As a design trend, reverse sheer has an interesting history
One of the great pleasures of pottering round the coast is boatspotting.
I played a little game of this with a friend in July when we were bobbing about the Eastern Solent. We tried to trump each other in recognising boats of yesteryear: that’s a Contessa 35; that one’s a She 31, oh, there’s a Pat Patterson-designed Heavenly Twins cat.
It’s a great way of passing a slow afternoon.
Last month I sailed past this unusual one-off on the River Dart. The owner, who had been somewhat preoccupied with trying to get the engine going (it appeared to be suffering a bad case of fuel starvation), told me briefly that it had been designed in the 1970s for the Fastnet Race. I think he said the designer was French.
It’s an absolutely extraordinary shape by modern standards, and very redolent of an era. It had two features that are distinctive but quite dated: tumblehome and reverse sheer. As you can see it also quite a tapered stern.
Looking at the photos afterwards I kept wondering about the concept of reverse sheer. What was it all about?
How did it go from the straight sheer of John Illingworth’s Myth of Malham, the Fastnet Race winner in 1947, through later the rather pretty reverse sheer Illingworth/Primose design Outlaw to more extreme versions such as this 30 years later, only to die out completely?
What was the purpose and why did it become outmoded?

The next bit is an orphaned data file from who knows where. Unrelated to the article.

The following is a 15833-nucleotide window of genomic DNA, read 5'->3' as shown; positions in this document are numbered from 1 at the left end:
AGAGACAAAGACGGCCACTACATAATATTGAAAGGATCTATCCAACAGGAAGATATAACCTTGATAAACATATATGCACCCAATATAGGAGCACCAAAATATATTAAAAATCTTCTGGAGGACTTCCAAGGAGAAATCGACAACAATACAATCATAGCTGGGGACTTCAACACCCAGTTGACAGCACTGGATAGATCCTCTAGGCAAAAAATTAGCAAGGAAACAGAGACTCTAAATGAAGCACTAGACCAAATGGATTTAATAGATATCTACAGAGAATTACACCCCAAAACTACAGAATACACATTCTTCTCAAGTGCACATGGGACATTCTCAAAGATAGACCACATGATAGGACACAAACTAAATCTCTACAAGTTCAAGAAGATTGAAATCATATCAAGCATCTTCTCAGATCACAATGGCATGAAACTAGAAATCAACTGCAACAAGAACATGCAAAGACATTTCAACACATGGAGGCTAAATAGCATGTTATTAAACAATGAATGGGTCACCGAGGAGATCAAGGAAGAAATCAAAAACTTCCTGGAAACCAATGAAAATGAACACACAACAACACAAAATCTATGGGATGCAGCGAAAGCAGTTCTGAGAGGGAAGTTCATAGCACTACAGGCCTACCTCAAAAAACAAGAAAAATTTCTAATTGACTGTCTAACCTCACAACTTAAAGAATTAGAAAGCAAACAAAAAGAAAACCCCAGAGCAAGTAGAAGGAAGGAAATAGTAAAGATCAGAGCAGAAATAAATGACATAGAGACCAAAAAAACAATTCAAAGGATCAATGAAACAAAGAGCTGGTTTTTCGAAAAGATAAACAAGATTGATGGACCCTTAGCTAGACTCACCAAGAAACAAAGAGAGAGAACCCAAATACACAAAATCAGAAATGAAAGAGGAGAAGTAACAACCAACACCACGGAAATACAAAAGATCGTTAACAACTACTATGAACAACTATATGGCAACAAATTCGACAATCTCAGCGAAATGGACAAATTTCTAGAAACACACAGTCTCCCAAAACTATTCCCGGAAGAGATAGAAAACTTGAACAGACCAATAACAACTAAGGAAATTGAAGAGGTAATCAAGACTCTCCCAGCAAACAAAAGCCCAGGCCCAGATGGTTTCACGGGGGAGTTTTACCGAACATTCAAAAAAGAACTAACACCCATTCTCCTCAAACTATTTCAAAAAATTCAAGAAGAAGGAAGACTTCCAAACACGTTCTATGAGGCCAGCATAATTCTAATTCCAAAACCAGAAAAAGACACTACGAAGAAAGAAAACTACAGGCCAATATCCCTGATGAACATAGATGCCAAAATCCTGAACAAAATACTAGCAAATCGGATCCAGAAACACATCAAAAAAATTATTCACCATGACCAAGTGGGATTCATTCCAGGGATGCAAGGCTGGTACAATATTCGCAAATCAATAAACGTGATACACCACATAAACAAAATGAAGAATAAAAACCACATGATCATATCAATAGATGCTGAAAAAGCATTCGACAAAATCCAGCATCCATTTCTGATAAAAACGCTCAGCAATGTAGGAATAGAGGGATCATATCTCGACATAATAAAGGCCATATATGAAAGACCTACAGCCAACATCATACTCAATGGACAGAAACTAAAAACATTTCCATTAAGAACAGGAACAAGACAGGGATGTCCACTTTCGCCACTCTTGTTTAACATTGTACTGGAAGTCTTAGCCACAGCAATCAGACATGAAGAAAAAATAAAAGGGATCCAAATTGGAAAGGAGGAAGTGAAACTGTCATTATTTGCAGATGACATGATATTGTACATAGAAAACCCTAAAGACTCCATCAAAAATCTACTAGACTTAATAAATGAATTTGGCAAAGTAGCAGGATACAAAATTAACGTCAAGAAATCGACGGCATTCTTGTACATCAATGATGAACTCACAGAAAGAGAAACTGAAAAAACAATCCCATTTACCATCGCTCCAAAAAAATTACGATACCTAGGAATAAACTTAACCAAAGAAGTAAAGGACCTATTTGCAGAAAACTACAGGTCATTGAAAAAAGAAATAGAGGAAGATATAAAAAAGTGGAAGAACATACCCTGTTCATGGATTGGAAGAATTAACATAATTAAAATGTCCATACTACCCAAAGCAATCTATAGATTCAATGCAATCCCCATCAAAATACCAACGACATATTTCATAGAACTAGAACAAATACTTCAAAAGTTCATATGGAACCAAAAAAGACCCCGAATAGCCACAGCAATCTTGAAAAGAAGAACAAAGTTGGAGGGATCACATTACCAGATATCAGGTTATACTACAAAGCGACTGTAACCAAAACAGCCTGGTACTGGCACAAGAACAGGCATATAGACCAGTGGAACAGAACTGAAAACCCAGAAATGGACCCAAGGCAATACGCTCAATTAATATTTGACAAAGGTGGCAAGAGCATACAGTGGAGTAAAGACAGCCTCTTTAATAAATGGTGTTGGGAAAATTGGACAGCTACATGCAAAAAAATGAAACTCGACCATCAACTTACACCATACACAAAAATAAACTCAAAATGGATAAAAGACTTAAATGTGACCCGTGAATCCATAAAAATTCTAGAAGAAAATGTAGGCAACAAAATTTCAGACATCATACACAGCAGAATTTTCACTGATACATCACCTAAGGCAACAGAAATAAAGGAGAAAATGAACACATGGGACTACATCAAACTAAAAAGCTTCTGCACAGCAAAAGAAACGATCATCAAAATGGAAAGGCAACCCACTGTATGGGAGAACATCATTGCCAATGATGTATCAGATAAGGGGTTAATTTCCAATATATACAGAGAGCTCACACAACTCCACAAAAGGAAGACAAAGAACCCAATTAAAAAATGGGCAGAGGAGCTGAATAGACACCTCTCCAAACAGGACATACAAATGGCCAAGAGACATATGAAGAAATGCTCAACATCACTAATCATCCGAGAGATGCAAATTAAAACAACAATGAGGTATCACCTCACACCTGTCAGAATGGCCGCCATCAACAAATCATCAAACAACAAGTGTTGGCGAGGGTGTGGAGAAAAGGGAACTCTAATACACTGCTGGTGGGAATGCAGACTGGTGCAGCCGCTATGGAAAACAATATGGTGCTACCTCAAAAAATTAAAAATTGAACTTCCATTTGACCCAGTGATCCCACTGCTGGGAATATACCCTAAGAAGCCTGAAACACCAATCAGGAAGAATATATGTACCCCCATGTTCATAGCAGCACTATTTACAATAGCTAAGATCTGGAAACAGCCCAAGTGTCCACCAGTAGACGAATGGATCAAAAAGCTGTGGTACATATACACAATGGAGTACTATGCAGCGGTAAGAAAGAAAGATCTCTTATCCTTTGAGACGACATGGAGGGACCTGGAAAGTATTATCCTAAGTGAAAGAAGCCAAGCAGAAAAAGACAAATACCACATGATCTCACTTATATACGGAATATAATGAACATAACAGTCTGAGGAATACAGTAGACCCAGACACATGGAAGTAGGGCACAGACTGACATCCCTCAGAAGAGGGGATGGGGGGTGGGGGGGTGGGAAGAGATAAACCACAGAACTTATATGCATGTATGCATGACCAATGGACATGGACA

So I called a man who might know: the encyclopaedic designer Stephen Jones.
“It started with Illingworth when he designed Myth of Malham,” says Stephen, “and he wrote about it in his book “Offshore”. I think the idea was vaguely about headroom and keeping freeboard in the middle of the boat so it was higher out of water and there was more accommodation.
“But the question is what do you do with the stern? So you cut it away. You pare away at the ends. Illingworth said in his book that this was the way boats were going to be from then on. It was quite misguided of course. Later boats went the whole way, pre-IOR, and they were hideous to look at.”
I can’t help but agree. Marked reverse sheer can make a yacht seem humpbacked and bellicose. It’s not an elegant look.
But, adds Stephen, “if it’s done moderately it’s sort of OK”.
There were quite a lot of famous and now classic yachts that did have moderate reverse sheer. In the office we can immediately think of three: the Illingworth/Primrose design Outlaw; the RAFYC’s first ocean racer, the cold-moulded Dambuster, also an Illingworth/Primrose design; and Jack Giles’s Sopranino.
Stephen Jones also says J. Francis Jones did a few with reverse sheer. ‘Jack’ Jones, who worked on the East Coast, was pretty versatile and designed all kinds and shapes of yachts including a lot of motor sailers and MFVs. And Stephen also cites Fred Parker’s Fizz, which I don’t know and will need to research a bit more in our archives.
I find it a really interesting subject and am interested in any comments or other examples.